As the case proceeds, the court may grant additional time upon request to a party (called an adjournment. An adjournment is available for under exceptional circumstances and only a limited number of times as per the CPC, although in reality this provision is not strictly followed by the courts. See Order 17 for more details]
Part C: Taking evidence to determine the issues
At the first hearing, the court frames ‘issues’ on the points on which, according to the court, differences exist between the parties. The court may frame both ‘issues of fact’ and ‘issues of law’. For details on how issues must be framed see Order 2 of the CPC. Facts which are relevant to decide the issues may be established through several ways:
By providing evidence
For example, the court may orally examine the parties present before it [See Order 10 of the CPC for more details on examination of parties]. In the event a party or a witness cannot be personally examined inside the courtroom, the court can issue an ‘interrogatory’, essentially containing questions to which answers can be given in writing.
The party to which the interrogatory is issued is not required to be personally present before the court to provide answers. [See Order 11 of the CPC for more details]. Where one of the parties relies on a particular document which has not been furnished to the other party, the court may issue notice for its inspection by the other party. [See Order 11 of the CPC for more details] (Discussed in greater detail under the chapter on Evidence Act).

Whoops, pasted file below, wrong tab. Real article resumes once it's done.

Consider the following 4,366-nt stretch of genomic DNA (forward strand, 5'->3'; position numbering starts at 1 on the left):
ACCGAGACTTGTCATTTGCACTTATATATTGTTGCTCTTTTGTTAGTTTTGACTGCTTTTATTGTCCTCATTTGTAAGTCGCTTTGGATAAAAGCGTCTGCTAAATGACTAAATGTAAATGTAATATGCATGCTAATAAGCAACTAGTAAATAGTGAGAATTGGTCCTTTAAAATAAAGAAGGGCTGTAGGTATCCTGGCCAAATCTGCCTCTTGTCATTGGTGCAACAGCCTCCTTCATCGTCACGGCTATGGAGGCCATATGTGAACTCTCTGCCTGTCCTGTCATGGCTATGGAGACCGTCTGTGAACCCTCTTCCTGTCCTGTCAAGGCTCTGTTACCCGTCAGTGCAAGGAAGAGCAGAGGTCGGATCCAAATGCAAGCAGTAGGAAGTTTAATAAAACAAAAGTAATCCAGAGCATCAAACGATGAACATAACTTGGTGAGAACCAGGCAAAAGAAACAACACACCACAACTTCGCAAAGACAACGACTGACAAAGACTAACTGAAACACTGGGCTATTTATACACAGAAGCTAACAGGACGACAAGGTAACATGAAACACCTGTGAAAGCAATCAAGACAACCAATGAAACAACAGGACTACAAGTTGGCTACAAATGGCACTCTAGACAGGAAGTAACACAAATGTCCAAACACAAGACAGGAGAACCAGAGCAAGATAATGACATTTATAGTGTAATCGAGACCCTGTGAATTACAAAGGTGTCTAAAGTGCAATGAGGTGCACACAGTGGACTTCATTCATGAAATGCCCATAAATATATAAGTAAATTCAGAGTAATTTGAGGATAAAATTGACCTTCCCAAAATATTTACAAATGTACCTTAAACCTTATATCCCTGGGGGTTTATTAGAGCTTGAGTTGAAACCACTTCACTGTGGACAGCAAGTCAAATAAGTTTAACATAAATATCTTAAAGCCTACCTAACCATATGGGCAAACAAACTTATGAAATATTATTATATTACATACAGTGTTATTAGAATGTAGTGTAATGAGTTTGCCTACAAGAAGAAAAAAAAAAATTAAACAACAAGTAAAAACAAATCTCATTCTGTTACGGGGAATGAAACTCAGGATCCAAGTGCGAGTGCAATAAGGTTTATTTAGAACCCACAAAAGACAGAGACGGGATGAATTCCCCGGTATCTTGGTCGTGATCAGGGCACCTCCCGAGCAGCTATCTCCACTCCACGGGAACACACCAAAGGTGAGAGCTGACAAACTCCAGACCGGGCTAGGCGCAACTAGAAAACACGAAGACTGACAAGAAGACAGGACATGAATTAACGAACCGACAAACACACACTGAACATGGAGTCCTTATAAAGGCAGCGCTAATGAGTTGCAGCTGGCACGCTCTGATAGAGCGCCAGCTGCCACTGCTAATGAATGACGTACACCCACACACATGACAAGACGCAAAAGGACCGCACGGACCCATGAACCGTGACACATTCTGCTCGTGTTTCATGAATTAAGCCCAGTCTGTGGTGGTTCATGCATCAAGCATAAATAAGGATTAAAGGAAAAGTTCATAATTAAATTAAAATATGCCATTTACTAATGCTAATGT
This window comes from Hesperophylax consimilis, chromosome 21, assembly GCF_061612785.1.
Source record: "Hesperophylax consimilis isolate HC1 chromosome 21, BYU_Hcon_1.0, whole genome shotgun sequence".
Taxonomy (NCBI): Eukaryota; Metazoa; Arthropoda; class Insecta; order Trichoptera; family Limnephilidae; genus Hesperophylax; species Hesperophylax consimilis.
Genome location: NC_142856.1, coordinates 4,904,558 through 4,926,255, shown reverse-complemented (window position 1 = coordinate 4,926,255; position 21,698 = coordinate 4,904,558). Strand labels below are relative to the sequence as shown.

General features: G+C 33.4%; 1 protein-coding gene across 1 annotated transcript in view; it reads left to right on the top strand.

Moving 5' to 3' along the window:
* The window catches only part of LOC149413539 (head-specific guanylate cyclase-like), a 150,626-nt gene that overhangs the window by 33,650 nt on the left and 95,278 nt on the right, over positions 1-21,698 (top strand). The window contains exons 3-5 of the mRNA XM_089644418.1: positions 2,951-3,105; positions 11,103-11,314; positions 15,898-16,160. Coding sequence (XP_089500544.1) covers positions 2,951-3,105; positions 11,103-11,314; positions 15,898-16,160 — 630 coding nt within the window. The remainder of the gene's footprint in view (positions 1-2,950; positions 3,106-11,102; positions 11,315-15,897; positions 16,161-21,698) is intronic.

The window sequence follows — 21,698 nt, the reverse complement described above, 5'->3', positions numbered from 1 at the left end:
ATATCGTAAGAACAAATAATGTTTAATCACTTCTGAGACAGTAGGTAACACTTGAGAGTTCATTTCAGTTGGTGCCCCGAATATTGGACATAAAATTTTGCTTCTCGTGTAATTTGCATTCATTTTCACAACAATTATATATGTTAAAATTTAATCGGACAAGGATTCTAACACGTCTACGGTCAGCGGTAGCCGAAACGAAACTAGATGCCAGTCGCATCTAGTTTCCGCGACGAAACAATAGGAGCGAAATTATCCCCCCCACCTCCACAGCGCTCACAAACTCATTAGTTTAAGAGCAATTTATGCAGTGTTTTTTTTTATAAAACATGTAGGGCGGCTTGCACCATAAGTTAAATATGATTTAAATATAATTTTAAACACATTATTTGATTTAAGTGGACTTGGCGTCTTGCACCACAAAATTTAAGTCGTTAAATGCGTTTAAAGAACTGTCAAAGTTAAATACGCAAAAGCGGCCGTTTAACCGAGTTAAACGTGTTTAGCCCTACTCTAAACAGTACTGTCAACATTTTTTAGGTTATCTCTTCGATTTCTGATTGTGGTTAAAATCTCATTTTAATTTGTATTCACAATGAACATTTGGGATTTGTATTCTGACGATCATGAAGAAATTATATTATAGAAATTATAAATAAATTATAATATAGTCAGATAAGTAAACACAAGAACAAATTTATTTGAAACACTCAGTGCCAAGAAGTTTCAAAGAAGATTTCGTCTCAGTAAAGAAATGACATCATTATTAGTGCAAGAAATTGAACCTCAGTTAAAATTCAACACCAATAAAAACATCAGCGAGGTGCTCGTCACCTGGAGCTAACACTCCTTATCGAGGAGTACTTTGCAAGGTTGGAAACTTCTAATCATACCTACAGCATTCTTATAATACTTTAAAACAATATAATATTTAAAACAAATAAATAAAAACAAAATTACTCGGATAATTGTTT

By admissions – An admission is made when a party acknowledges that a particular fact alleged by the other party is true. It may be made by specifically accepting or by not rebutting.
For example, if a defendant does not specifically deny a particular allegation made in a plaint in his written statement, he is considered to have admitted its truth. This is an example of where an admission is implied by law. The form in which admissions should be made in civil cases is also provided in Order 12 of CPC. (Discussed in greater detail under the chapter on Evidence Act)
By affidavit. For more details on the matters and procedure for proving matters through affidavits, see Order 19 of CPC. The court has wide powers to enable it to understand and determine the points that are disputed. In certain cases, the court may be required to make a technical finding – e.g. determining the exact boundary of a particular piece of land, making a partition, examination of accounts, etc. In such cases, it can issue a commission for the determination of such technical matters. [See Section 75 and Order 11 of the CPC for more details]
Step 3 – Decisions/ reliefs that can be ordered by a court – decrees and orders
The final determination of a suit is usually in the form of a ‘decree’. A decree may be preliminary or final. For certain suits, the court may pass a preliminary decree. E.g. a preliminary decree is always passed in a suit for foreclosure of a mortgage (foreclosure is discussed in Transfer of Property).
The suit is disposed of after a final decree. E.g. In a suit filed by A against B for breach of contract to construct a building, if the court finds that there has been a breach by B, it may issue a decree stating that B is liable to pay compensation to A of, say Rs,. 10,000 for the breach. A decree may be accompanied by various other ‘orders’ – which typically contain other reliefs for parties. For example, if B was found to be interfering with other potential contractors to whom A was considering transferring the work (due to the breach), the Court could issue an order restraining B from meddling or interfering with any such discussions by A.
Let’s take the example of a suit filed by Deep against Shekhar pertaining to the declaration of title (i.e. ownership) over a piece of land in New Delhi. If the court determines that Deep is the owner of the property, it may issue a decree to such effect, accompanied with an order of ‘permanent injunction’ against Shekhar.